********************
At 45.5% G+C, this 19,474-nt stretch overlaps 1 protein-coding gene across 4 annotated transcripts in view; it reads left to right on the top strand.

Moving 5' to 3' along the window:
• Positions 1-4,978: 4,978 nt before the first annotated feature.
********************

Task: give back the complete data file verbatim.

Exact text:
At 45.5% G+C, this 19,474-nt stretch overlaps 1 protein-coding gene across 4 annotated transcripts in view; it reads left to right on the top strand.

Moving 5' to 3' along the window:
• Positions 1-4,978: 4,978 nt before the first annotated feature.